How to Succeed at Your Job
This may be your first official job. Even if you have past experience, you may find that working in the United States is different. The following tips can help you succeed and enjoy your time at work.
Know What’s Expected of You
Full-time employment is a big responsibility. If you have a positive outlook and willingness to be part of a team, the experience can be truly rewarding. The right attitude can make going to work something you look forward to every day, and will help you form friendships with your co-workers.
Employers notice employees who enjoy their work, especially if you interact with your supervisor and co-workers. They’ll recognize your effort and respond with respect and trust.
Every workplace is different. While most are relaxed and informal, we expect CIEE employers to always be professional. Here are some simple ways to do well at your job:
- Always be on time
- Be cooperative and pleasant to everyone
- Do your best at every task that’s given to you
- Dress appropriately. Some jobs require you to wear a uniform
Your employer also is required to treat you well. You should not tolerate unreasonable demands or inappropriate behavior. Report any incidents to CIEE immediately.
Employers have the right to request that you take a drug test. You may be tested before starting work or at any time during your employment, and a positive test means loss of your job and the end of your program. You may also be tested if you are involved in an accident.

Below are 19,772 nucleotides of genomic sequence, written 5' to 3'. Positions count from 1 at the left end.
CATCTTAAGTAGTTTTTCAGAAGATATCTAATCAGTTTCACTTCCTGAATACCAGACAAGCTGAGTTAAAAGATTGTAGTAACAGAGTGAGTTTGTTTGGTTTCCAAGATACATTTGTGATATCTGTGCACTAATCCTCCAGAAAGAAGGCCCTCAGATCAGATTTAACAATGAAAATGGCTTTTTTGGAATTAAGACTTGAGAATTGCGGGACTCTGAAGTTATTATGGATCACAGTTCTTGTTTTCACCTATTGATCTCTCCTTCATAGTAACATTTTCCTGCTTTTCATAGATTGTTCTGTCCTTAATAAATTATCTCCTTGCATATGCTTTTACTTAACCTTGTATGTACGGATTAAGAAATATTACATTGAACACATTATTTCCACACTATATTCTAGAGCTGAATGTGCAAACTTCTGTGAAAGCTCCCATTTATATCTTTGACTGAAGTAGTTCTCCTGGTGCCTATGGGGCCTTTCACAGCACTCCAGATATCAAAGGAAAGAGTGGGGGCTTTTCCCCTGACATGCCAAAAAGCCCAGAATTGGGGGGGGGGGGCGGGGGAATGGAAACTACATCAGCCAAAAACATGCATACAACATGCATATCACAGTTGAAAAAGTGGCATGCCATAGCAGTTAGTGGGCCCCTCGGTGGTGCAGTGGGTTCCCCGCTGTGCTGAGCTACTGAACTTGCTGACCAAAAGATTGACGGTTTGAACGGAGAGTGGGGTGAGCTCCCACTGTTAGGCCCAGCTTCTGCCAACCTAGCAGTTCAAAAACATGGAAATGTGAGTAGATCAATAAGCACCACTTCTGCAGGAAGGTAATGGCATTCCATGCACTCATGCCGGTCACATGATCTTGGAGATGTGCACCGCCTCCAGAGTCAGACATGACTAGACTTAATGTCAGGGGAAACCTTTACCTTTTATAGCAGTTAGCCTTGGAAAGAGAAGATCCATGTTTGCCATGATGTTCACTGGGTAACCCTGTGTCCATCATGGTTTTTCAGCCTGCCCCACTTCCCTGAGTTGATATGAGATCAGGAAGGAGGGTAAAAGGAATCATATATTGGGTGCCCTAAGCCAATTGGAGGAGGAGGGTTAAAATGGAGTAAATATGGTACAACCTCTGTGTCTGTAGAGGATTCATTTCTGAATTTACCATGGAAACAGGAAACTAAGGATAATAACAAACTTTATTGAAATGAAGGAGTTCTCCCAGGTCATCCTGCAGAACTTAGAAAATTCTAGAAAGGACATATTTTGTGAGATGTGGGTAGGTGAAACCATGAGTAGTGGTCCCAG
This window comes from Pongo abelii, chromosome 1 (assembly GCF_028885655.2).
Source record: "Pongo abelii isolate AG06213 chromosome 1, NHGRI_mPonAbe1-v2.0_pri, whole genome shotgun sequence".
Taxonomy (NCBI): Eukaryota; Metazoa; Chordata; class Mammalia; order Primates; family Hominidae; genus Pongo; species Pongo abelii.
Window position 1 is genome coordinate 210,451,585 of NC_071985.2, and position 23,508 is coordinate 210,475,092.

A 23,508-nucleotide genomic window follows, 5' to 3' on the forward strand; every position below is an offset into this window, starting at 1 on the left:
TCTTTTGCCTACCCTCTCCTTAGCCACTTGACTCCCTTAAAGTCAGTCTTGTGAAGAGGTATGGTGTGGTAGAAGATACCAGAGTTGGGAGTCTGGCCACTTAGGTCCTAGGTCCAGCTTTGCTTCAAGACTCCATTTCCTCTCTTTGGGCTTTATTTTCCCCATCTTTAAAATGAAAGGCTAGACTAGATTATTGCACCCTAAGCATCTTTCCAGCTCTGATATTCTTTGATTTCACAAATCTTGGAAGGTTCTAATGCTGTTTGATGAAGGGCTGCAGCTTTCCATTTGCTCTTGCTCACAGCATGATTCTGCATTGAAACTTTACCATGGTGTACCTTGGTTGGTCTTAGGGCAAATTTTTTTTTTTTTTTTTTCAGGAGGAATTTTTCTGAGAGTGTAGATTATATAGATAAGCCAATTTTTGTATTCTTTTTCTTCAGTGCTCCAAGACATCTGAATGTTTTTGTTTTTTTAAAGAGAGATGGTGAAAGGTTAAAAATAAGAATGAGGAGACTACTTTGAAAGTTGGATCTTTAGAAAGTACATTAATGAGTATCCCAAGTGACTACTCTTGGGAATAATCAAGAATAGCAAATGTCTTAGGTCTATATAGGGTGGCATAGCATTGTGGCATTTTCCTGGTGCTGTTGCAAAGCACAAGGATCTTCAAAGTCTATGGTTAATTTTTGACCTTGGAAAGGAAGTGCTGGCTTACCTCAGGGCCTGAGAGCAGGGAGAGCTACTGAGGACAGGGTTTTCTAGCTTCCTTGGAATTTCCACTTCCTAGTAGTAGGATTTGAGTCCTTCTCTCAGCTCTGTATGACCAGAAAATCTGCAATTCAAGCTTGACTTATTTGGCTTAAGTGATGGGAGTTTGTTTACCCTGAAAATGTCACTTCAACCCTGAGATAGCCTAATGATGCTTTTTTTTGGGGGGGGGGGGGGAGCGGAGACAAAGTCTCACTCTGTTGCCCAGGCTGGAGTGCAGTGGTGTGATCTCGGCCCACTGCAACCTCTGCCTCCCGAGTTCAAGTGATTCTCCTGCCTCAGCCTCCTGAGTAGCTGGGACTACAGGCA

Your First Day
When you arrive at your job, feel free to ask questions if you’re unsure of anything. Your first day includes completing paperwork and an orientation. You will meet with your supervisor or someone from Human Resources. Bring these documents with you:
- Passport and J-1 visa
- DS-2019 form
- I-94 form - Click here to obtain the I-94 form
- Proof of application for your Social Security number. Your employer may not know that you can start work and get paid before your Social Security number is issued. If you need advice, call CIEE at 1-888-268-6245.
There are a few more forms to fill out. Your employer will help you with the following paperwork:
This form confirms your employment eligibility. The form asks for your Social Security number. Your employer can fill that in later, once you get your number. Make sure to give your employer the number once you have it.
Federal Form W-4
Your employer automatically sets aside (deducts) money for federal taxes from your paycheck. This form tells the employer how much to deduct, so that you do not under or overpay.
Follow these instructions to fill out the federal form W-4
Important: As non-resident alien, the standard instructions on the form do not apply to you.
- Personal Allowances worksheet: Ignore this section.
- Box 1: Enter your personal information including your U.S. address.
- Box 2: Enter your Social Security number (SSN). If you have not been issued a Social Security number but have applied for one, write, “Applied For.” Give your employer your SSN once you receive it.
- Box 3: Check or fill in withholding as “single,” regardless of actual marital status.
- Box 4: Leave blank.
- Box 5: Enter “1.” There are no exceptions to this.
- Box 6: Write “NR” to indicate Non-Resident Alien status.
- Box 7: Leave blank. Non-Resident Aliens cannot claim “Exempt.”
- Boxes 8 – 10: Leave blank.
- Sign and date the form.
State Form W-4
Most U.S. states require tax to be deducted from your paycheck for state taxes. The state tax form looks different from the federal form, but asks for the same information.
You will probably be paid weekly or every other week, by check or direct deposit into your bank account. You will get a salary statement, pay stub, or pay slip, which will show the hours you worked, how much you were paid, and the taxes and other deductions taken out of your paycheck. Depending on your agreement with your employer, you might also have uniform, housing, union membership dues, or other work-related items deducted from your salary.
Read more about your paycheck, wages, and taxes
Make Sure it is Corect